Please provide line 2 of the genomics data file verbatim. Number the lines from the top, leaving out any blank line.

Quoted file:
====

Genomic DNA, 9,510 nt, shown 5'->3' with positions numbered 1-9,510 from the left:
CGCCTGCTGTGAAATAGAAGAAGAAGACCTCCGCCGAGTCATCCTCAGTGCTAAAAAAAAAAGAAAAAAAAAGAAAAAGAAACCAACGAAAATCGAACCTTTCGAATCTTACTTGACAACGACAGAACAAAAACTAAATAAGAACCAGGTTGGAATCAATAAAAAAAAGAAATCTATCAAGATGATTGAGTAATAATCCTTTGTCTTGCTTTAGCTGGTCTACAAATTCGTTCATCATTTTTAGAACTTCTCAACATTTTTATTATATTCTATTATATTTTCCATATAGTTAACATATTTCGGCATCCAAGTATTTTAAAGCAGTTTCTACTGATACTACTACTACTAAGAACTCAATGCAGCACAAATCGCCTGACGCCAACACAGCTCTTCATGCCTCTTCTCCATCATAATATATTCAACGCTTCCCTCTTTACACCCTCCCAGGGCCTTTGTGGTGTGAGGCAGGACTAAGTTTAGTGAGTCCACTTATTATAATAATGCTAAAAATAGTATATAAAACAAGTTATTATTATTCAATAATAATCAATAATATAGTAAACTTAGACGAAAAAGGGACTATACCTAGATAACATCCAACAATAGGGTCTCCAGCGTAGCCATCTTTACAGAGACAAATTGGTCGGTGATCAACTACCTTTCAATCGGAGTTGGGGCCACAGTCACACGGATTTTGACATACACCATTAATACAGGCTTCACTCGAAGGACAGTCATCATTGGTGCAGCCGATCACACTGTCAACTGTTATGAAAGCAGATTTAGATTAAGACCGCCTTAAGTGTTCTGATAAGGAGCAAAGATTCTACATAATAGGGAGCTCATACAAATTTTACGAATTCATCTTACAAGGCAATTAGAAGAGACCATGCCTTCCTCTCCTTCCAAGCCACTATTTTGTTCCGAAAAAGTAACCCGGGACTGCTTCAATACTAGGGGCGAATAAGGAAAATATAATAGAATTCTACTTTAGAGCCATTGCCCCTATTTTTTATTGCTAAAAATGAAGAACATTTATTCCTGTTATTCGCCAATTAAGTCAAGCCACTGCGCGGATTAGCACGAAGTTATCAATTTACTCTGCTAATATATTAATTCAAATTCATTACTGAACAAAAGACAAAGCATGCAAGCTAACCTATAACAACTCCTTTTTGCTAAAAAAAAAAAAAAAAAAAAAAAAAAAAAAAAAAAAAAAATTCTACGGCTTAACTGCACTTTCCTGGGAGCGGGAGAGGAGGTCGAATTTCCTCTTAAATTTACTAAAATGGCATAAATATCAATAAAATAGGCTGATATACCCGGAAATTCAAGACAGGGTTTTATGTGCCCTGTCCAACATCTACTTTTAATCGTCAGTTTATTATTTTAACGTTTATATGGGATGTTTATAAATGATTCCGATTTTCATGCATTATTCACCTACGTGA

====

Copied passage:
CGCCTGCTGTGAAATAGAAGAAGAAGACCTCCGCCGAGTCATCCTCAGTGCTAAAAAAAAAAGAAAAAAAAAGAAAAAGAAACCAACGAAAATCGAACCTTTCGAATCTTACTTGACAACGACAGAACAAAAACTAAATAAGAACCAGGTTGGAATCAATAAAAAAAAGAAATCTATCAAGATGATTGAGTAATAATCCTTTGTCTTGCTTTAGCTGGTCTACAAATTCGTTCATCATTTTTAGAACTTCTCAACATTTTTATTATATTCTATTATATTTTCCATATAGTTAACATATTTCGGCATCCAAGTATTTTAAAGCAGTTTCTACTGATACTACTACTACTAAGAACTCAATGCAGCACAAATCGCCTGACGCCAACACAGCTCTTCATGCCTCTTCTCCATCATAATATATTCAACGCTTCCCTCTTTACACCCTCCCAGGGCCTTTGTGGTGTGAGGCAGGACTAAGTTTAGTGAGTCCACTTATTATAATAATGCTAAAAATAGTATATAAAACAAGTTATTATTATTCAATAATAATCAATAATATAGTAAACTTAGACGAAAAAGGGACTATACCTAGATAACATCCAACAATAGGGTCTCCAGCGTAGCCATCTTTACAGAGACAAATTGGTCGGTGATCAACTACCTTTCAATCGGAGTTGGGGCCACAGTCACACGGATTTTGACATACACCATTAATACAGGCTTCACTCGAAGGACAGTCATCATTGGTGCAGCCGATCACACTGTCAACTGTTATGAAAGCAGATTTAGATTAAGACCGCCTTAAGTGTTCTGATAAGGAGCAAAGATTCTACATAATAGGGAGCTCATACAAATTTTACGAATTCATCTTACAAGGCAATTAGAAGAGACCATGCCTTCCTCTCCTTCCAAGCCACTATTTTGTTCCGAAAAAGTAACCCGGGACTGCTTCAATACTAGGGGCGAATAAGGAAAATATAATAGAATTCTACTTTAGAGCCATTGCCCCTATTTTTTATTGCTAAAAATGAAGAACATTTATTCCTGTTATTCGCCAATTAAGTCAAGCCACTGCGCGGATTAGCACGAAGTTATCAATTTACTCTGCTAATATATTAATTCAAATTCATTACTGAACAAAAGACAAAGCATGCAAGCTAACCTATAACAACTCCTTTTTGCTAAAAAAAAAAAAAAAAAAAAAAAAAAAAAAAAAAAAAAAATTCTACGGCTTAACTGCACTTTCCTGGGAGCGGGAGAGGAGGTCGAATTTCCTCTTAAATTTACTAAAATGGCATAAATATCAATAAAATAGGCTGATATACCCGGAAATTCAAGACAGGGTTTTATGTGCCCTGTCCAACATCTACTTTTAATCGTCAGTTTATTATTTTAACGTTTATATGGGATGTTTATAAATGATTCCGATTTTCATGCATTATTCACCTACGTGA